As early as 1871 a few Mennonites had settled in central Kansas. In 1872 several families settled in Marion and (eastern) McPherson counties; they were served by Bishop Henry Yother of Blue Springs, Nebraska. Within the next few years Mennonite settlements were also started in Adams County, Nebraska, and Osborne, Ness, Harvey, and McPherson counties, Kansas. As early as April 1876 a church was built on the land of Bishop Daniel Brundage, known as the Spring Valley Mennonite Church, located near Canton, Kansas.
The first conference met on the forenoon of 14 April 1876 in this church. Besides the bishops Yother and Brundage, two ministers, one deacon, and a delegated layman attended the conference. Singing and scripture reading were in both English and German. Six resolutions were discussed and approved as follows: (1) Members should not seek protection in lightning rods; (2) Members should take no part in worldly insurance; (3) It was considered inconsistent with nonresistant doctrine to go to the polls to vote; (4) It was not considered advisable for brethren to hold the office of Road Overseer; (5) Attendance at worldly amusements is not in accordance with the Word of God; (6) Brethren moving in from abroad should bring a church letter.
It was decided that conference should meet again on the fourth Friday of April 1877 at the same place. Brundage was for 15 or more years very active in encouraging and organizing the Mennonite settlers who came to Kansas. R. J. Heatwole served as secretary of the first conference and as moderator of a number of sessions. From 1879 to 1890 the conference met for both a spring and fall session; from 1892 on there was only an annual session of conference which was usually held in October. Brethren from Nebraska attended the conference for the first time in 1879; that is perhaps the reason why 1879 is given as the beginning year of the Kansas-Nebraska Conference.
The conference of 1907 took action requesting the Mennonite Board of Education to take steps to establish a school "in which Bible work is made a specialty somewhere in the west." As a result of this action Hesston College and Bible School was established in 1908-1909. The conference of 1912 appointed D. S. Weaver and L. O. King to meet with persons from other interested conferences to consider establishing a home for the homeless. Out of this interest the Kansas City Children's Home was established in 1917.
Beginning apparently with only a few churches in central Kansas in 1876 and adding the church in Adams County, Nebraska, the conference continued to grow by adding churches in other states. By 1895 mention is made of the churches in Oklahoma. In 1900 churches in Idaho and Oregon were added. In 1904 Colorado was added, in 1908 the congregation at Plainview, Texas, and in 1911 the congregation at Las Vegas, New Mexico. The conference of 1905, held in Oregon, decided to divide the conference, making the Rocky Mountains the dividing line. The western congregations, three in number, were organized into the Pacific Coast Conference (MC) on 1 November 1906. From the small beginning of five ordained men in 1876, by 1908 there were 7 bishops, 21 ministers, and 8 deacons. By 1909 the reported membership had increased to 949, and in 1920 to 1,204 with 6 bishops, 30 ministers, and 16 deacons.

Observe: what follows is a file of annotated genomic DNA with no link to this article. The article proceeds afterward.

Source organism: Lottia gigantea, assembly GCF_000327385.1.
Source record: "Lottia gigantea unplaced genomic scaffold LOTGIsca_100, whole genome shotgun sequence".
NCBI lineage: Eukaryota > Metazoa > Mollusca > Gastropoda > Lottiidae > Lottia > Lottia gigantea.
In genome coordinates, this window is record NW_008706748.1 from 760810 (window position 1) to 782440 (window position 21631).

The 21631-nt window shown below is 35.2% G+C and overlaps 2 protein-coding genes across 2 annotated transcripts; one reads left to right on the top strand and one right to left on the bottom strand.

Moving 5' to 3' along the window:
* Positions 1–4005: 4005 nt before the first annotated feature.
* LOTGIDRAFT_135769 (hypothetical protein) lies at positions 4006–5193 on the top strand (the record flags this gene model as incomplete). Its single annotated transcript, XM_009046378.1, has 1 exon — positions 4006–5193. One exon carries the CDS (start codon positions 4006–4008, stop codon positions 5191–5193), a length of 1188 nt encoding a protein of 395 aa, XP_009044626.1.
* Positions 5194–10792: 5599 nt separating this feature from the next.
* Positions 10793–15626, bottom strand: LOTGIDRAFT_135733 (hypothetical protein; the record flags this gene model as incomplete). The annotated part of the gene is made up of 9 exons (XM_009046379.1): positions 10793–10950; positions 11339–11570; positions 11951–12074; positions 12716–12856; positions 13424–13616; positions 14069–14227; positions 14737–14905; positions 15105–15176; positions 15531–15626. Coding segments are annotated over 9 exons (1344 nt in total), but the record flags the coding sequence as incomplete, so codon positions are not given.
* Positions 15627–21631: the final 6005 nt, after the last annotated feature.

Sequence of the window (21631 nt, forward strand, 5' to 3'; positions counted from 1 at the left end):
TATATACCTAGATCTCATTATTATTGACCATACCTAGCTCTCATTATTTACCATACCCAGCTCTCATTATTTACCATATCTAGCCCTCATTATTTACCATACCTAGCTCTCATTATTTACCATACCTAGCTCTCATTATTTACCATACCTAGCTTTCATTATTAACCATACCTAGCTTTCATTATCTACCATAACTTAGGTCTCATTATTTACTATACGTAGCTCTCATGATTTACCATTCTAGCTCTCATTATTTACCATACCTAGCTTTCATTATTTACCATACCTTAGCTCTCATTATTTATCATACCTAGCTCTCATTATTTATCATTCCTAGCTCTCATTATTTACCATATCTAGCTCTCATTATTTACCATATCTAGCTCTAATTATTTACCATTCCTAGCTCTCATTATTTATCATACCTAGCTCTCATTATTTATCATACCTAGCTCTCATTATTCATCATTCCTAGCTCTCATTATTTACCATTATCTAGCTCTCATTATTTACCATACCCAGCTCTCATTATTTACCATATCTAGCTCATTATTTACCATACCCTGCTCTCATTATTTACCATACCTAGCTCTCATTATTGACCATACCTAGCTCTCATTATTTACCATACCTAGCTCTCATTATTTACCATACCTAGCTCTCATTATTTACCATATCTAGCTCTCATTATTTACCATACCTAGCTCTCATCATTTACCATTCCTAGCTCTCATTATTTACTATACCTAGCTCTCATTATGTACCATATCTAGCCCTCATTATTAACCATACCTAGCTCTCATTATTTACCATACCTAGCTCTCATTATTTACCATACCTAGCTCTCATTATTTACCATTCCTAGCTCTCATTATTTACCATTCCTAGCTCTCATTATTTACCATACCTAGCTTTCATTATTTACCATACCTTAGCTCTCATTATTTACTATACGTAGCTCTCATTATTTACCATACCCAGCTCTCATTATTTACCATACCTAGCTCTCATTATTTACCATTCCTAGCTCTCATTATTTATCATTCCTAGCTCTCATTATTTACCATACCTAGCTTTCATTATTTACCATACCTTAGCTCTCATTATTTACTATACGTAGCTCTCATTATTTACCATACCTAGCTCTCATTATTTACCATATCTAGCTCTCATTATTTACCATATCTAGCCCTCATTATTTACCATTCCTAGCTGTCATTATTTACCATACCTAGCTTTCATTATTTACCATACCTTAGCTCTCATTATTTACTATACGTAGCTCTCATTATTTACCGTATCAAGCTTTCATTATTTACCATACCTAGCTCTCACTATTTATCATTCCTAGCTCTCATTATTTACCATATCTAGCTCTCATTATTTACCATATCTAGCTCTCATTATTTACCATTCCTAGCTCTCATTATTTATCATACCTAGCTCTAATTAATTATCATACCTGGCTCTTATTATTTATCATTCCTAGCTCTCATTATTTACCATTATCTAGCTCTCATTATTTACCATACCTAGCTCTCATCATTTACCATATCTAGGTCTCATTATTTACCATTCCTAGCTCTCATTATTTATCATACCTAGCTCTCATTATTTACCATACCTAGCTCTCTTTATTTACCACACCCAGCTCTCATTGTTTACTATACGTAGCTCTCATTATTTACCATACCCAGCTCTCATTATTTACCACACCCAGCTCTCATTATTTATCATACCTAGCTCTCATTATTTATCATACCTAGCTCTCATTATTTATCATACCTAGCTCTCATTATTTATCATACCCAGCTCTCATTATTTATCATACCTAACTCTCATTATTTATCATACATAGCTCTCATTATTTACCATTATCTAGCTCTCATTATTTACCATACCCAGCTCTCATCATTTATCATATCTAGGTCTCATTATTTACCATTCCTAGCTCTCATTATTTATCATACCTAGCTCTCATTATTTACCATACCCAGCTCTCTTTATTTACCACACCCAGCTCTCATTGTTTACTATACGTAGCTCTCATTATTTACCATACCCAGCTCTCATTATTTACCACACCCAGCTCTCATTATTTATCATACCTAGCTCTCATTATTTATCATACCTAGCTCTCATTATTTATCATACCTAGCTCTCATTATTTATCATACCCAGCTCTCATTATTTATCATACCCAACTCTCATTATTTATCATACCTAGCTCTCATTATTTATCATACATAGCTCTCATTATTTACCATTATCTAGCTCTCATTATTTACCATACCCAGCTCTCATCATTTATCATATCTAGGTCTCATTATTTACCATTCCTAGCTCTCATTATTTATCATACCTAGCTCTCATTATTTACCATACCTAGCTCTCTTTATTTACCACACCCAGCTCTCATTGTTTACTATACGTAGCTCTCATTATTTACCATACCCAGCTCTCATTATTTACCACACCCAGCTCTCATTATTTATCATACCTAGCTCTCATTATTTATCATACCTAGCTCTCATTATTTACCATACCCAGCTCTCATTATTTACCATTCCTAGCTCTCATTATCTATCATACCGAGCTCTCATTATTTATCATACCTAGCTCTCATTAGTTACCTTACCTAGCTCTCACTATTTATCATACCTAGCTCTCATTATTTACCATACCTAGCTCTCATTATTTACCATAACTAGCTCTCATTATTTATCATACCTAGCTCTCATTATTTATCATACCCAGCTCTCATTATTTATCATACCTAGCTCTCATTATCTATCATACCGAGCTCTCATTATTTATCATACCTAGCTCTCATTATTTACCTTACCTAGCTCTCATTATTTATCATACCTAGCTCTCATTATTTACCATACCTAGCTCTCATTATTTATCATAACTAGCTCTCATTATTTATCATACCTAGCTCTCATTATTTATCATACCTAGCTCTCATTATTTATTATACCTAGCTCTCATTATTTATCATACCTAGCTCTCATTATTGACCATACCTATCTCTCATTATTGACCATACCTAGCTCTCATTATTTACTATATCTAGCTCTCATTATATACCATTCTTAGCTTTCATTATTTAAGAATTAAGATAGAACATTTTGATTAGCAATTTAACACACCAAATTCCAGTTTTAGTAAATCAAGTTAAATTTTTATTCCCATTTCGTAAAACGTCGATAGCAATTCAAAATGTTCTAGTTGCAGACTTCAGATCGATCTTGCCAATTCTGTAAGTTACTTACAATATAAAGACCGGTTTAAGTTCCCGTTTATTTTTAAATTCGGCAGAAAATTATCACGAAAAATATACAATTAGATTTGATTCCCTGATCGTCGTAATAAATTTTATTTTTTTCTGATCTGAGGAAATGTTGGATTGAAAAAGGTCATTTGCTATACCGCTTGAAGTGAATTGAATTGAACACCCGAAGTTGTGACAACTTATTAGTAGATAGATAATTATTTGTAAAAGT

The redistricting in 1920 of all Mennonite and Amish Mennonite conferences west of Indiana resulted in the reorganization of the Kansas-Nebraska Mennonite, Missouri-Iowa Mennonite, and Western Amish Mennonite conferences into the Missouri-Kansas Mennonite, and Iowa-Nebraska Mennonite conferences, with the Illinois Amish Mennonite congregations assigned to the Illinois Mennonite Conference, and those in Oregon assigned to the Pacific Coast Conference. In 1920 (last session of the Kansas-Nebraska Conference, 2-4 August 1920) the following 18 congregations (with membership) constituted the conference: Kansas-12 congregations with 797 members (Spring Valley at Canton, 72; Pennsylvania at Newton, 102; West Liberty at Windom, 125; Catlin at Peabody, 35; Protection, 62; Hesston, 111; Yoder, 70; Pleasant Valley at Harper, 155; Lamed, ; Mennonite Gospel missions at Kansas City, 48 and Argentine, 17); Colorado-3 congregations with 228 members (La Junta, 109; East Holbrook at La Junta, 111; Limon, 8); Texas-1 congregation at Plainview, 42 members; Oklahoma 1 congregation, Milan Valley at Jet, 37; Nebraska 1 congregation at Roseland, 100.
The conference also had a district mission board, organized in October 1905, composed of the representative elected by each congregation in the conference. When the conferences were reorganized in 1920, the mission board was also reorganized to conform to the new boundaries of the Kansas-Nebraska Conference.
Conference Record Containing the Proceedings of the Kansas-Nebraska Mennonite Conference 1876-1914, 1914.
|Author(s)||Harry A Diener|
 Cite This Article
Diener, Harry A. "Kansas-Nebraska Mennonite Conference (Mennonite Church)." Global Anabaptist Mennonite Encyclopedia Online. 1958. Web. 22 May 2015. http://gameo.org/index.php?title=Kansas-Nebraska_Mennonite_Conference_(Mennonite_Church)&oldid=115699.
Diener, Harry A. (1958). Kansas-Nebraska Mennonite Conference (Mennonite Church). Global Anabaptist Mennonite Encyclopedia Online. Retrieved 22 May 2015, from http://gameo.org/index.php?title=Kansas-Nebraska_Mennonite_Conference_(Mennonite_Church)&oldid=115699.
Herald Press website.
©1996-2015 by the Global Anabaptist Mennonite Encyclopedia Online. All rights reserved.